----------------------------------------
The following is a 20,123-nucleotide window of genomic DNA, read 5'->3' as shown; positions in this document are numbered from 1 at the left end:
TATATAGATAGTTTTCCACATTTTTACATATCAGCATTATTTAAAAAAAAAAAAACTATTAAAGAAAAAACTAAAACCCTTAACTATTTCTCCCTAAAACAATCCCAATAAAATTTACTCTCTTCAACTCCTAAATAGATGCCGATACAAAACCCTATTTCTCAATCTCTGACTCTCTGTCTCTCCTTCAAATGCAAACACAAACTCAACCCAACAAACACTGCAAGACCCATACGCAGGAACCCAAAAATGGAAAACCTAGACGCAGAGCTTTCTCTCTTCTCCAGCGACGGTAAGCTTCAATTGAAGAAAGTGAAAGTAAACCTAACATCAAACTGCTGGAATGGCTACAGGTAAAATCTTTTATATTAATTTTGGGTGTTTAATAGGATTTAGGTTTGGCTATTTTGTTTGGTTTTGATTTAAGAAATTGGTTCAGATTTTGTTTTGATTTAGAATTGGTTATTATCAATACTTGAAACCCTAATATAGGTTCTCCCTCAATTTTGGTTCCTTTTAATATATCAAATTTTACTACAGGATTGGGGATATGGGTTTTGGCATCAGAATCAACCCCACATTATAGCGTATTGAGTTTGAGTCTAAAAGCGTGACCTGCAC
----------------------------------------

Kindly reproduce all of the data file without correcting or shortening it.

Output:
The following is a 20,123-nucleotide window of genomic DNA, read 5'->3' as shown; positions in this document are numbered from 1 at the left end:
TATATAGATAGTTTTCCACATTTTTACATATCAGCATTATTTAAAAAAAAAAAAACTATTAAAGAAAAAACTAAAACCCTTAACTATTTCTCCCTAAAACAATCCCAATAAAATTTACTCTCTTCAACTCCTAAATAGATGCCGATACAAAACCCTATTTCTCAATCTCTGACTCTCTGTCTCTCCTTCAAATGCAAACACAAACTCAACCCAACAAACACTGCAAGACCCATACGCAGGAACCCAAAAATGGAAAACCTAGACGCAGAGCTTTCTCTCTTCTCCAGCGACGGTAAGCTTCAATTGAAGAAAGTGAAAGTAAACCTAACATCAAACTGCTGGAATGGCTACAGGTAAAATCTTTTATATTAATTTTGGGTGTTTAATAGGATTTAGGTTTGGCTATTTTGTTTGGTTTTGATTTAAGAAATTGGTTCAGATTTTGTTTTGATTTAGAATTGGTTATTATCAATACTTGAAACCCTAATATAGGTTCTCCCTCAATTTTGGTTCCTTTTAATATATCAAATTTTACTACAGGATTGGGGATATGGGTTTTGGCATCAGAATCAACCCCACATTATAGCGTATTGAGTTTGAGTCTAAAAGCGTGACCTGCAC